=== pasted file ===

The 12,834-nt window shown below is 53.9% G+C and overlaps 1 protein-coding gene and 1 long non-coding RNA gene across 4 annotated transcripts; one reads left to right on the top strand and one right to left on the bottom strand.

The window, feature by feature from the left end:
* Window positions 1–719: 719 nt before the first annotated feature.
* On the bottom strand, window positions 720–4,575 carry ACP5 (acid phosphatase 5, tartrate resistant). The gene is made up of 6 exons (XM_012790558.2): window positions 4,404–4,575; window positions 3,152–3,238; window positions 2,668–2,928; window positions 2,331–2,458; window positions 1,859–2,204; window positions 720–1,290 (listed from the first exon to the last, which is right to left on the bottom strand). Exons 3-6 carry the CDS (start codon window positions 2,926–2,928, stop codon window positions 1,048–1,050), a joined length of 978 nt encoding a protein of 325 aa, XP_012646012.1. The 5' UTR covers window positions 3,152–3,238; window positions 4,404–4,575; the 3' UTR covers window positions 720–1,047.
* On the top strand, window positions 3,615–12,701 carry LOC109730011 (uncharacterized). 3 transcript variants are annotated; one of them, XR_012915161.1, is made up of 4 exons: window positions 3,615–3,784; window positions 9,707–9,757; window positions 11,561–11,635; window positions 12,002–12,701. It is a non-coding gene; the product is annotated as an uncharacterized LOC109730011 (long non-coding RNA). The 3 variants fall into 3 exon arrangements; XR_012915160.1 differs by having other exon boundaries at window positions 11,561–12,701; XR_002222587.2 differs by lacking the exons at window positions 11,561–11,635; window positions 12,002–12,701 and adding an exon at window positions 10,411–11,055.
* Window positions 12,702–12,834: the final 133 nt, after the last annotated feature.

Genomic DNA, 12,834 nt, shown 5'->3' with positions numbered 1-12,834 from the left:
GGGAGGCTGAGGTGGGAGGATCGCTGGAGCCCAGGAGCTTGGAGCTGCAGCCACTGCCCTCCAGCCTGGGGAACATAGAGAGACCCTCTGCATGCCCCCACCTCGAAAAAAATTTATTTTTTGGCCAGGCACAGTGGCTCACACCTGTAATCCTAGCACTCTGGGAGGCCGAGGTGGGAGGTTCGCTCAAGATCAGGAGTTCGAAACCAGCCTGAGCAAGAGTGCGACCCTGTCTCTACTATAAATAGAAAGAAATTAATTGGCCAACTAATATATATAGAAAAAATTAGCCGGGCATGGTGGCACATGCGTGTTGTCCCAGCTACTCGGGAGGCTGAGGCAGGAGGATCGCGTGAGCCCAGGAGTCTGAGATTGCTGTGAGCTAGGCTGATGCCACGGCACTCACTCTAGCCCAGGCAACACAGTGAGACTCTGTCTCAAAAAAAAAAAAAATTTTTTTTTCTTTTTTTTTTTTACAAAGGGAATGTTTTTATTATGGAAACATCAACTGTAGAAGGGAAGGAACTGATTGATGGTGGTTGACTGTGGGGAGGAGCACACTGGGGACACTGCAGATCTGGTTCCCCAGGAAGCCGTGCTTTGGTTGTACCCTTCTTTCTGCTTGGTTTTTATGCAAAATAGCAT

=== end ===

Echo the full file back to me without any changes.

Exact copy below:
The 12,834-nt window shown below is 53.9% G+C and overlaps 1 protein-coding gene and 1 long non-coding RNA gene across 4 annotated transcripts; one reads left to right on the top strand and one right to left on the bottom strand.

The window, feature by feature from the left end:
* Window positions 1–719: 719 nt before the first annotated feature.
* On the bottom strand, window positions 720–4,575 carry ACP5 (acid phosphatase 5, tartrate resistant). The gene is made up of 6 exons (XM_012790558.2): window positions 4,404–4,575; window positions 3,152–3,238; window positions 2,668–2,928; window positions 2,331–2,458; window positions 1,859–2,204; window positions 720–1,290 (listed from the first exon to the last, which is right to left on the bottom strand). Exons 3-6 carry the CDS (start codon window positions 2,926–2,928, stop codon window positions 1,048–1,050), a joined length of 978 nt encoding a protein of 325 aa, XP_012646012.1. The 5' UTR covers window positions 3,152–3,238; window positions 4,404–4,575; the 3' UTR covers window positions 720–1,047.
* On the top strand, window positions 3,615–12,701 carry LOC109730011 (uncharacterized). 3 transcript variants are annotated; one of them, XR_012915161.1, is made up of 4 exons: window positions 3,615–3,784; window positions 9,707–9,757; window positions 11,561–11,635; window positions 12,002–12,701. It is a non-coding gene; the product is annotated as an uncharacterized LOC109730011 (long non-coding RNA). The 3 variants fall into 3 exon arrangements; XR_012915160.1 differs by having other exon boundaries at window positions 11,561–12,701; XR_002222587.2 differs by lacking the exons at window positions 11,561–11,635; window positions 12,002–12,701 and adding an exon at window positions 10,411–11,055.
* Window positions 12,702–12,834: the final 133 nt, after the last annotated feature.

Genomic DNA, 12,834 nt, shown 5'->3' with positions numbered 1-12,834 from the left:
GGGAGGCTGAGGTGGGAGGATCGCTGGAGCCCAGGAGCTTGGAGCTGCAGCCACTGCCCTCCAGCCTGGGGAACATAGAGAGACCCTCTGCATGCCCCCACCTCGAAAAAAATTTATTTTTTGGCCAGGCACAGTGGCTCACACCTGTAATCCTAGCACTCTGGGAGGCCGAGGTGGGAGGTTCGCTCAAGATCAGGAGTTCGAAACCAGCCTGAGCAAGAGTGCGACCCTGTCTCTACTATAAATAGAAAGAAATTAATTGGCCAACTAATATATATAGAAAAAATTAGCCGGGCATGGTGGCACATGCGTGTTGTCCCAGCTACTCGGGAGGCTGAGGCAGGAGGATCGCGTGAGCCCAGGAGTCTGAGATTGCTGTGAGCTAGGCTGATGCCACGGCACTCACTCTAGCCCAGGCAACACAGTGAGACTCTGTCTCAAAAAAAAAAAAAATTTTTTTTTCTTTTTTTTTTTTACAAAGGGAATGTTTTTATTATGGAAACATCAACTGTAGAAGGGAAGGAACTGATTGATGGTGGTTGACTGTGGGGAGGAGCACACTGGGGACACTGCAGATCTGGTTCCCCAGGAAGCCGTGCTTTGGTTGTACCCTTCTTTCTGCTTGGTTTTTATGCAAAATAGCAT